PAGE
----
For a long time, I never left home without my worn pocket edition of the Tao Te Ching tucked behind my wallet almost like a talisman. The possibility that the essence of an entire belief system can be transmitted in such a concise package was particularly compelling. It’s like the childhood delight of imagining an acorn clutched in a small grimy palm as the literal summary of an enormous oak tree and realizing that one could neatly bounce that entire potential oak tree off an unsuspecting sibling’s head—a perfect philosophical pleasure. In a time when novels are metastasizing into carbuncular paperbacks so bloated with filler that their overloaded bindings burst and spurt acid-soaked newsprint pages like spores into the wind, the compelling brevity of the best works of the form remind us how right the Buddhists were when the patiently told us that the best things in life are often the most fleeting.
Diminutive things hold a power over us thanks to the little voices built into our DNA over the last million years that whisper to us as we look at mewling, horrific babies, “Isn’t she just darling?” It’s a workable evolutionary strategy to keep us from eating our children when we get stressed, but like most genetic leftovers, its influence extends into new territories as we road the strange landscape of right here, right now. “That’s a cute car,” we exclaim, cooing over the new Mini, or we mutter “What a neat laptop,” looking over the newest product of the computer industry with a bemused smile we’d usually reserve for a particularly auspicious infant. Our delight tricks us into ignoring our cynicism and the result is occasionally a Lilliputian revolution—the sublime made palatable by the illusion of simplicity afforded by scale.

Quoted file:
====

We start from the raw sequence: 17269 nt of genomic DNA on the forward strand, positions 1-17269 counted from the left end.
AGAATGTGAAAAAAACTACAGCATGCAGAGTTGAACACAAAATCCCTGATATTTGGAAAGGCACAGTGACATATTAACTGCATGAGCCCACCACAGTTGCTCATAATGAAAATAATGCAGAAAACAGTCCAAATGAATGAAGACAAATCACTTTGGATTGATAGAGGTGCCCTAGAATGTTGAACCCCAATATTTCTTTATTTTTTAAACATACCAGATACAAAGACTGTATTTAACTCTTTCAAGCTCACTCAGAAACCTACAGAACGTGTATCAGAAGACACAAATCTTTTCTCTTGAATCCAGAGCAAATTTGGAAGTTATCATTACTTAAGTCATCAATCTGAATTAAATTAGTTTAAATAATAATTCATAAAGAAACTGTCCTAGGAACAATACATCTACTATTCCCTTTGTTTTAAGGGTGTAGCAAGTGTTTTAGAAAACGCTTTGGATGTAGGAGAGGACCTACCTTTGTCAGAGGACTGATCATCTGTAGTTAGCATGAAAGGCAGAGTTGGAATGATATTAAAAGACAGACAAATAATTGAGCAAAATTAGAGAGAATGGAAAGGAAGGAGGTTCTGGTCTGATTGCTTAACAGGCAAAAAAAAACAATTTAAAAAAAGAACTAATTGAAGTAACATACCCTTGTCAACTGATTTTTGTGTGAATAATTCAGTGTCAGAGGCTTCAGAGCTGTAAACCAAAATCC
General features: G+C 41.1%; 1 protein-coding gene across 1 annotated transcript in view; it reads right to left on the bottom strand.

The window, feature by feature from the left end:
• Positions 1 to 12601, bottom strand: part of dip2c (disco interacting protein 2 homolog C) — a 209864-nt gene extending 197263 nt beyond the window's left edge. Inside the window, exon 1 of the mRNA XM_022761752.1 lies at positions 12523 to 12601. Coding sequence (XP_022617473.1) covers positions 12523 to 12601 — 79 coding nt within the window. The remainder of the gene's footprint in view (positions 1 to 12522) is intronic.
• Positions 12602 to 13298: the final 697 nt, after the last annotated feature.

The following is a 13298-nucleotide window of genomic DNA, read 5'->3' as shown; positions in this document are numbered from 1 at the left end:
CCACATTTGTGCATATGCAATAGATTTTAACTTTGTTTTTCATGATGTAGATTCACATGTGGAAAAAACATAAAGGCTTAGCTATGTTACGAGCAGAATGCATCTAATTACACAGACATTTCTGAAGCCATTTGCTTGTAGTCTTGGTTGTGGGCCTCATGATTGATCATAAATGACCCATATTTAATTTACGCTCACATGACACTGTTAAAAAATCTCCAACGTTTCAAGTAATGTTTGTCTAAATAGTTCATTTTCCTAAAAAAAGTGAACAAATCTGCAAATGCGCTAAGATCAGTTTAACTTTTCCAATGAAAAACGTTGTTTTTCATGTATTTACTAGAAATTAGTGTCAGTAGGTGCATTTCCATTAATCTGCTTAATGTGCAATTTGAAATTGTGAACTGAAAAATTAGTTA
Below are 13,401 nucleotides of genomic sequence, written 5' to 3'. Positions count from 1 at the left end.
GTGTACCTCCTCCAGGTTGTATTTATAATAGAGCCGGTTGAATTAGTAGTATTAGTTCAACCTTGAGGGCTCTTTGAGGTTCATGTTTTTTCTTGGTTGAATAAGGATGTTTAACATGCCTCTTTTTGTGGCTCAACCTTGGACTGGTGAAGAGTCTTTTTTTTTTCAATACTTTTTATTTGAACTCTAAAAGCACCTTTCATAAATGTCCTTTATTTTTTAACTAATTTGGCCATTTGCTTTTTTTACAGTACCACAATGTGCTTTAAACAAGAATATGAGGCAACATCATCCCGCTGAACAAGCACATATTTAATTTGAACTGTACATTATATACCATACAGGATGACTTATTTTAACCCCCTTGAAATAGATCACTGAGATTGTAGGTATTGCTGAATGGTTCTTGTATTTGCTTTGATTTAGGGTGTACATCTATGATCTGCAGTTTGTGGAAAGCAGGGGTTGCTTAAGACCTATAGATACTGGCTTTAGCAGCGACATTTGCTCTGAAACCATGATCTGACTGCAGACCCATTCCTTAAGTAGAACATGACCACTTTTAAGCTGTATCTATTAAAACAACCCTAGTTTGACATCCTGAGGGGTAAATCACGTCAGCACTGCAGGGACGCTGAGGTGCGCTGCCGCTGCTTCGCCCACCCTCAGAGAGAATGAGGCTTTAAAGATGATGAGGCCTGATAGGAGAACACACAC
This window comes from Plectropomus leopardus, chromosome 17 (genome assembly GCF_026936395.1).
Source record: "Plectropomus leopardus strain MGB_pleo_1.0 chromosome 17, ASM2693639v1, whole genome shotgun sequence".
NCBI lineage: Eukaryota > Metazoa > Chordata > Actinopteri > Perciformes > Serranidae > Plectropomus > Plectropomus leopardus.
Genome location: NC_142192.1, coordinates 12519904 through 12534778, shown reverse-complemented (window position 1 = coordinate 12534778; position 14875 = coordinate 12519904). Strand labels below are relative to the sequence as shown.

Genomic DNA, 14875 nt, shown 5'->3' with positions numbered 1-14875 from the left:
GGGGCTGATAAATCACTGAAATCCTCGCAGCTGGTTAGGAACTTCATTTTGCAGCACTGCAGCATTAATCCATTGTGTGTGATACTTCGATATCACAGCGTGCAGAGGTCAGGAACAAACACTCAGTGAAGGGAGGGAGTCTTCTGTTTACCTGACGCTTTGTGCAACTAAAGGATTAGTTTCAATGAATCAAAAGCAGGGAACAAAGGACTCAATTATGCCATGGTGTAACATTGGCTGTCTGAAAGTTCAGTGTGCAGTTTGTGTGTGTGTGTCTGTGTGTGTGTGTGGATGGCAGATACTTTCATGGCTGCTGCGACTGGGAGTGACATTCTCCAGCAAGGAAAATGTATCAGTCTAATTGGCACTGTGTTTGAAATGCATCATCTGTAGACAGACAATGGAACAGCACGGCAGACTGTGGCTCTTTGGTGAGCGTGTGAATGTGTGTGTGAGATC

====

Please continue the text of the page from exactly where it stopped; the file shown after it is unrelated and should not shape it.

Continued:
The notion that limitations are a form of freedom may be an Orwellian paradox, but there’s no disputing that reducing one’s options imposes a discipline of maximization almost by necessity. When my friend Mars Tokyo danced a tiny minuet with razor blades, gouache, and glue, and built the first in her persistent series of nearly microscopic theaters, I realized that I’d long been trying to do the same thing as an electronic musician, shedding the heavy baggage of endless gear and unlimited options in favor of mobility and an entirely bearable lightness of being. Yet I find I want for nothing. Freedom lies in little places.
© 2002 Joe Belknap Wall
Originally published in issue #1 of Radar Review Magazine.